Number four is cybersecurity.  Our clients expect us to help them stay ahead of the key cyber risks in their markets, and we’ve a very robust set of capabilities which help us do that. 

How do you see digital disruption affecting mid-size organisations? It can be expensive to fund “digital hubs,” so how would companies without massive budgets bring themselves up to speed?

It is often difficult for established companies to move smoothly towards digitisation because the biggest hurdle to be overcome can be the culture of the company itself. 

If we look at banking and financial services, for example, these are often well-established mature companies, but they face competition for customers from more agile fintech start-ups. They are learning that cultural changes are needed, and we work with them to make digital disruption work for them.

Because we recruit extensively from our target industries, we are very good at ‘getting under the skin’ of our clients’ business challenges.  That means we can help them adopt new technologies more quickly than would otherwise be the case.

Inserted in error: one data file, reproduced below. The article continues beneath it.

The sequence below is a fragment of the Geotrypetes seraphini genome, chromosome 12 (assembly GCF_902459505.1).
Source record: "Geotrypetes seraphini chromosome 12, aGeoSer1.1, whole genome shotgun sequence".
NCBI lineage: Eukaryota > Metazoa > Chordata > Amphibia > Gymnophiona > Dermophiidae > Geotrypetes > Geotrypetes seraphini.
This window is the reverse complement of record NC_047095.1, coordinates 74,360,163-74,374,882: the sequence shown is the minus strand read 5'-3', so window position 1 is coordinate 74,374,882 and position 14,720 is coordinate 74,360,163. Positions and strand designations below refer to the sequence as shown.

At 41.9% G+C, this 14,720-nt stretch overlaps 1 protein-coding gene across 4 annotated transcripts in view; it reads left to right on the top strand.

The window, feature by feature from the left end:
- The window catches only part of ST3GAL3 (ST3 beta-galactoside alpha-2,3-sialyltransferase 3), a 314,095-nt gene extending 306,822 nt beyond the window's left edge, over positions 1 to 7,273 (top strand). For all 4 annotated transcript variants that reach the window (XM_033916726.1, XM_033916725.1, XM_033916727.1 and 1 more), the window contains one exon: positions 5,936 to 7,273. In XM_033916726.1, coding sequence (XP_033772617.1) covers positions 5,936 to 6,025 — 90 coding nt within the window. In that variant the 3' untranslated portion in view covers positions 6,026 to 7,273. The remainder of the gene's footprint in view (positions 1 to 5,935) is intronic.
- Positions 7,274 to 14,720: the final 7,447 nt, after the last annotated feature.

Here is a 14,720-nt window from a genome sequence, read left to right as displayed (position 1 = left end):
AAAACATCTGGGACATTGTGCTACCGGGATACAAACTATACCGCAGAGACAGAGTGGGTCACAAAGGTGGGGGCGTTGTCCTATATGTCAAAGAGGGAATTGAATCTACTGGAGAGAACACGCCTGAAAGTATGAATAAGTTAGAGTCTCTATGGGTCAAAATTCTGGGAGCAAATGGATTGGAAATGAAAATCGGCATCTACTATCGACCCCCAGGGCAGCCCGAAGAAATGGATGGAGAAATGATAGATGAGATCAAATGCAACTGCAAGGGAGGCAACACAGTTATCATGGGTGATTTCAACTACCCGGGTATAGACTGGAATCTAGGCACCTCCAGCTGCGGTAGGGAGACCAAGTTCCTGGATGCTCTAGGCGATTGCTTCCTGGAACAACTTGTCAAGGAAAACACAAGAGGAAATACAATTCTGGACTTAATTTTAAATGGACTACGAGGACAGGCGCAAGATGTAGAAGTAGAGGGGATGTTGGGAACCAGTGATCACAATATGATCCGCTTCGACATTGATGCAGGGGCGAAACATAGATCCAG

With all the hype around emerging technologies, are you seeing them being implemented yet, or are most companies still evaluating and planning what they need to do?

The adoption cycle is getting faster.  So, we see many client business leaders take a keen interest in what AI may be able to deliver for them.

AI is an extremely broad term – but there are two spaces in the broader AI universe where we are seeing real traction with our client engagements.  The first is natural language processing (NLP) – the technology that underlies chatbots.  The second is computer strategy, which has a huge range of potential applications.

For a major German transport provider, for instance, we’ve created a smartphone app that helps visually impaired riders figure out where the doors of a train stopping at a platform are likely to be, so that they can get on unassisted. 

Sudhir Singh, CEO of NIIT Technologies